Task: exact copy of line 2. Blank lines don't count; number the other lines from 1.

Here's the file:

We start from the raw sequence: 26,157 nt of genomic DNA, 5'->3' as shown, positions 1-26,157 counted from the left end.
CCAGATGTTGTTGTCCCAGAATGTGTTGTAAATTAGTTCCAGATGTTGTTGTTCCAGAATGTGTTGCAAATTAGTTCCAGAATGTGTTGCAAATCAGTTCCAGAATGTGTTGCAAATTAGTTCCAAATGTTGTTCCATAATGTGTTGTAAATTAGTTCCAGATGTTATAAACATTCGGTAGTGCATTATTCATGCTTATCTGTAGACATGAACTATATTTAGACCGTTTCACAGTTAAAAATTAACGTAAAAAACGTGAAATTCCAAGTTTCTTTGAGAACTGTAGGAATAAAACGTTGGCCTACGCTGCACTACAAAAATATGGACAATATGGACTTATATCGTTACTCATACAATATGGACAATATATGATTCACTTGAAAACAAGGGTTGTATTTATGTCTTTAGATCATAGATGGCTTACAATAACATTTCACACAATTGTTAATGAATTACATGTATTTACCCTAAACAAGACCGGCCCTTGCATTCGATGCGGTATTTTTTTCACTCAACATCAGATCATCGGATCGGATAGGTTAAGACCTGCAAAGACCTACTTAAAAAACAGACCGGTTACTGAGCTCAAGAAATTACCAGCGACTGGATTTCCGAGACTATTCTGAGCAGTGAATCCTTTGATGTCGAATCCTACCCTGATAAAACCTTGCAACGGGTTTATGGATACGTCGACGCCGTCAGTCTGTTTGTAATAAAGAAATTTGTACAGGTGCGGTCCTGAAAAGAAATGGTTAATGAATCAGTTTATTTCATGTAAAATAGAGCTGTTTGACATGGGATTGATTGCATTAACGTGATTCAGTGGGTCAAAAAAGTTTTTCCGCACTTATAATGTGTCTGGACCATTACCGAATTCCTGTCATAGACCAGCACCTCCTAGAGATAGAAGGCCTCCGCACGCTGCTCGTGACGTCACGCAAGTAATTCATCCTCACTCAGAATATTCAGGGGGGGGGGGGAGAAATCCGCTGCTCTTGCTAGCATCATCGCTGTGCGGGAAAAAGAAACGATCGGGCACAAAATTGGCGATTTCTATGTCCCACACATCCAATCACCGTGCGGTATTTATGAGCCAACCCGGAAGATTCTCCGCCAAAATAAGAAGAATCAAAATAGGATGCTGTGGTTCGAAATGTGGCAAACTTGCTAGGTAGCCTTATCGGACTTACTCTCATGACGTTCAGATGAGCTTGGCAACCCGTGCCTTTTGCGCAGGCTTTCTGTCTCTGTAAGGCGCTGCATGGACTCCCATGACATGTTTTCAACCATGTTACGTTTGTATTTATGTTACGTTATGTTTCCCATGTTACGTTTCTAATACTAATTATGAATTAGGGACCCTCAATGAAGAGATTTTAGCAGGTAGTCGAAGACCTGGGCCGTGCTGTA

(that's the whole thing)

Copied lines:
CCAGATGTTGTTGTCCCAGAATGTGTTGTAAATTAGTTCCAGATGTTGTTGTTCCAGAATGTGTTGCAAATTAGTTCCAGAATGTGTTGCAAATCAGTTCCAGAATGTGTTGCAAATTAGTTCCAAATGTTGTTCCATAATGTGTTGTAAATTAGTTCCAGATGTTATAAACATTCGGTAGTGCATTATTCATGCTTATCTGTAGACATGAACTATATTTAGACCGTTTCACAGTTAAAAATTAACGTAAAAAACGTGAAATTCCAAGTTTCTTTGAGAACTGTAGGAATAAAACGTTGGCCTACGCTGCACTACAAAAATATGGACAATATGGACTTATATCGTTACTCATACAATATGGACAATATATGATTCACTTGAAAACAAGGGTTGTATTTATGTCTTTAGATCATAGATGGCTTACAATAACATTTCACACAATTGTTAATGAATTACATGTATTTACCCTAAACAAGACCGGCCCTTGCATTCGATGCGGTATTTTTTTCACTCAACATCAGATCATCGGATCGGATAGGTTAAGACCTGCAAAGACCTACTTAAAAAACAGACCGGTTACTGAGCTCAAGAAATTACCAGCGACTGGATTTCCGAGACTATTCTGAGCAGTGAATCCTTTGATGTCGAATCCTACCCTGATAAAACCTTGCAACGGGTTTATGGATACGTCGACGCCGTCAGTCTGTTTGTAATAAAGAAATTTGTACAGGTGCGGTCCTGAAAAGAAATGGTTAATGAATCAGTTTATTTCATGTAAAATAGAGCTGTTTGACATGGGATTGATTGCATTAACGTGATTCAGTGGGTCAAAAAAGTTTTTCCGCACTTATAATGTGTCTGGACCATTACCGAATTCCTGTCATAGACCAGCACCTCCTAGAGATAGAAGGCCTCCGCACGCTGCTCGTGACGTCACGCAAGTAATTCATCCTCACTCAGAATATTCAGGGGGGGGGGGGAGAAATCCGCTGCTCTTGCTAGCATCATCGCTGTGCGGGAAAAAGAAACGATCGGGCACAAAATTGGCGATTTCTATGTCCCACACATCCAATCACCGTGCGGTATTTATGAGCCAACCCGGAAGATTCTCCGCCAAAATAAGAAGAATCAAAATAGGATGCTGTGGTTCGAAATGTGGCAAACTTGCTAGGTAGCCTTATCGGACTTACTCTCATGACGTTCAGATGAGCTTGGCAACCCGTGCCTTTTGCGCAGGCTTTCTGTCTCTGTAAGGCGCTGCATGGACTCCCATGACATGTTTTCAACCATGTTACGTTTGTATTTATGTTACGTTATGTTTCCCATGTTACGTTTCTAATACTAATTATGAATTAGGGACCCTCAATGAAGAGATTTTAGCAGGTAGTCGAAGACCTGGGCCGTGCTGTA